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Happy 10th Birthday to California’s Most Ambitious Water Project

Ten years ago, the Bay Delta Conservation Plan – known now as California WaterFix and EcoRestore – was launched. It is a reminder of the ability of diverse interests to find common ground, writes Tom Philp of the Metropolitan Water District.

Written by Tom Philp Published on Read time Approx. 2 minutes
A boat cruises down the Delta Cross Channel between the Sacramento River and Snodgrass Slough near Walnut Grove, Calif. In an effort to stabilize the Sacramento River Delta's fisheries and water supply, California WaterFix proposes building a tunnel to transfer water from the Sacramento River near Clarksburg to the Clifton Court Forebay near Tracy.Rich Pedroncelli, AP

It all began 10 years ago to the day.

There were high hopes for a new era in California water. Environmental groups, agriculture, the state, the feds and big urban districts like Metropolitan all signed on the dotted line. They all agreed to plan for a new and comprehensive way to manage the water system and ecosystem of the Sacramento-San Joaquin Delta.

The effort was to be known as the Bay Delta Conservation Plan. Until, of course, it later became known as California WaterFix and California EcoRestore.

Ten years. A quarter of a billion dollars in planning. An estimated million hours of meetings and analysis. Every schedule has been wrong. So has every pronouncement of its death. It lives.

Ten years ago, the movie “Crash” won the top Oscar. My soon-to-be-teenage son was angling for a flip phone. George W. Bush was in the White House. Arnold Schwarzenegger was smoking cigars in a makeshift Capitol tent.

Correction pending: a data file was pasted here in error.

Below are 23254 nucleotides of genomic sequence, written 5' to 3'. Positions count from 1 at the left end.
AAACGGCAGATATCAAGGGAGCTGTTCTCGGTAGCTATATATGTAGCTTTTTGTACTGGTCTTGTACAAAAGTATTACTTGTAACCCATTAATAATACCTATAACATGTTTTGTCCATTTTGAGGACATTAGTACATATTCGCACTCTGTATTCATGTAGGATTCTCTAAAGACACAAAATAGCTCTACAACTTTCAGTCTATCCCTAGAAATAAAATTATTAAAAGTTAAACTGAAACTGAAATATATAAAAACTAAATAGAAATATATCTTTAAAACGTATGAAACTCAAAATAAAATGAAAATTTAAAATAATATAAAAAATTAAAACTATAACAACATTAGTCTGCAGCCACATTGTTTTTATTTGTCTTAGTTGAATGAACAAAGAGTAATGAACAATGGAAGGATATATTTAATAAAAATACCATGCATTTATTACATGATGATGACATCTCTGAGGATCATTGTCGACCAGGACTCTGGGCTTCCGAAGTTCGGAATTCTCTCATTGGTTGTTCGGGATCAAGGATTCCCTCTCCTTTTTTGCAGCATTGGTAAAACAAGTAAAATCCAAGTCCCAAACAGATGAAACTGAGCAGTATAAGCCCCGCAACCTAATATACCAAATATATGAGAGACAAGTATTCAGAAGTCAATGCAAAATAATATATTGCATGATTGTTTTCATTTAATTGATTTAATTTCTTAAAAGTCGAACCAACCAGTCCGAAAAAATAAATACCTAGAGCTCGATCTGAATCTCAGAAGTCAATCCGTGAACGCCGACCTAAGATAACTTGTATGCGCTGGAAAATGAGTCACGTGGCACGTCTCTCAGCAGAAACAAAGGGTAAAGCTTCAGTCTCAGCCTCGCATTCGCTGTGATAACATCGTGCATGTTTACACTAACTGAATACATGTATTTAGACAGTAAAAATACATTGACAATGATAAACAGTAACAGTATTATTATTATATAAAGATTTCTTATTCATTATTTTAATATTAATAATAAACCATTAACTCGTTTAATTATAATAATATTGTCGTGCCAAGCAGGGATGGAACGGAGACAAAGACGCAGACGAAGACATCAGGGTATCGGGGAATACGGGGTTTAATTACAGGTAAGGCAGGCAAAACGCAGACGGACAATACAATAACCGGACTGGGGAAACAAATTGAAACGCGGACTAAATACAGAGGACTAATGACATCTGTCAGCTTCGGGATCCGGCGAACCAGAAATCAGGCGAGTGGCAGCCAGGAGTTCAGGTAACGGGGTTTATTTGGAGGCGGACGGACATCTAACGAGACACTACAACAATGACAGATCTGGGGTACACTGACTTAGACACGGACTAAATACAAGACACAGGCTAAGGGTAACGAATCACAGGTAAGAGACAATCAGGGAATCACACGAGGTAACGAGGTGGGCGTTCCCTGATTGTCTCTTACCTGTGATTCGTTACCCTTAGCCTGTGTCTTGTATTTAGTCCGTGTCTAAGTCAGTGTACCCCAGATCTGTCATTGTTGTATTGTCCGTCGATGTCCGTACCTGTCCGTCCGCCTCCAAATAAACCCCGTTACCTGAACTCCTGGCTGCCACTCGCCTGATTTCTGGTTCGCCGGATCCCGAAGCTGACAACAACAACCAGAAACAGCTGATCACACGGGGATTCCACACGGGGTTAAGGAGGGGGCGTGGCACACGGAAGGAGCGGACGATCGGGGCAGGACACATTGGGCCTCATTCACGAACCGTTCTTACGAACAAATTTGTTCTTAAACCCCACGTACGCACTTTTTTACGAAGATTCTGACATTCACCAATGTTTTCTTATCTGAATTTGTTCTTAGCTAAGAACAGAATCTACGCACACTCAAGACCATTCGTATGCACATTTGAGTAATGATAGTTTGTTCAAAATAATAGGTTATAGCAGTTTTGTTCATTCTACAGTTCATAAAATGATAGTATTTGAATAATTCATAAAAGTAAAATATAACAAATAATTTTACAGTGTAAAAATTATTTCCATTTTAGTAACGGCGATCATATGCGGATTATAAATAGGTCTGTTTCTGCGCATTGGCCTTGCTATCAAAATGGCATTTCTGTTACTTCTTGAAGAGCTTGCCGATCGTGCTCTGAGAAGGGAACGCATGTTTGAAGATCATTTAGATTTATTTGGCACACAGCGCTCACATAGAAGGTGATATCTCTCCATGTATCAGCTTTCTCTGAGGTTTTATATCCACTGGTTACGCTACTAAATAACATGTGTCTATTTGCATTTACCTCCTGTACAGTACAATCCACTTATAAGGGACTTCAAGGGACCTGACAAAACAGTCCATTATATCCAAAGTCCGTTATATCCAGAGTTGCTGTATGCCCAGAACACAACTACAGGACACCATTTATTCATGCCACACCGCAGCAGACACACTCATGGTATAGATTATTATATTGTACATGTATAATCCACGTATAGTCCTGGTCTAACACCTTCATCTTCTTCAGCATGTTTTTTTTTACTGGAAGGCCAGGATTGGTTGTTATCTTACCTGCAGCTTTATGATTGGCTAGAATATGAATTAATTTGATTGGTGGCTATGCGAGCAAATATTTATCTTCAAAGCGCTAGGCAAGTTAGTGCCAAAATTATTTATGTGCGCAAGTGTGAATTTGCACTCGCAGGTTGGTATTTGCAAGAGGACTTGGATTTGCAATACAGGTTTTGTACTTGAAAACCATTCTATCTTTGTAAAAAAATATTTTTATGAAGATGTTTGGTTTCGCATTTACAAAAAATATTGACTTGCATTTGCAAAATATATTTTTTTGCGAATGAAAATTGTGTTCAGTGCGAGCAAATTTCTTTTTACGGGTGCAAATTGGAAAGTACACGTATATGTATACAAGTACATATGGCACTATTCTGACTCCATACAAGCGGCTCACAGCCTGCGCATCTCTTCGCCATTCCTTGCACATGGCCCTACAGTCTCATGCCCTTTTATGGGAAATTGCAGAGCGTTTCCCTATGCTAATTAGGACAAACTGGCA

In the Delta, fish species were dwindling to worrisome levels (which now seem like the good old days). Water agencies like Metropolitan were looking for some way to shore up the reliability of supplies. Environmental groups were looking for actions above the bare-bones survival of species. Regulators seemed open to some new path. So on October 6, 2006, they all signed a planning agreement. Read every word. In hindsight, it was remarkable how much mutual recognition of the shared challenges we had back then.

Do we still now?

Save for two wet winters, California has been in a crushing drought for the past decade. Climate change has completely altered the conversation. Rising Delta water temperatures could doom the smelt in ways not appreciated back then. Rising water temperatures behind Shasta Dam now threaten the ability to provide cool waters downstream for salmon to successfully spawn. We face a new common “adversary.”

And let’s face it. Perpetual planning is beyond a buzz kill.

Getting “shit done,” as the governor uttered back in 2012, now requires a 2081 permit from his California Department of Fish and Wildlife to show how California WaterFix complies with the Endangered Species Act. It requires two voluminous biological opinions for smelt and salmon from two different federal agencies. And a 404 permit from the U.S. Army. And a permit from the State Water Resources Control Board. And as icing on the process cake, a Consistency Determination by the Delta Stewardship Council.

The result: It appears sadly probable that a federal administration can be in office for eight years and never achieve a true podium moment of actual accomplishment. And be nothing more than an asterisk in planning history.


California WaterFix and EcoRestore can seem like a mood ring. There are many days when things from the inside look dark and ominous. So much acrimony. So great a challenge.

Yet there are the intoxicating days of hope.

Inside California water are individuals and agencies and stakeholders of great and worthy missions. There is tremendous capacity to find common ground.

Something led all those water warriors and government agencies to sign on that dotted line 10 years ago to work toward a noble solution. Somewhere, that spirit of shared objective is hopefully alive and well.

And on that note, California WaterFix and EcoRestore, Happy 10th Birthday. With one caveat: Please don’t turn 11. A decade of process without conclusion is plenty for all of us.

The views expressed in this article belong to the author and do not necessarily reflect the editorial policy of Water Deeply.

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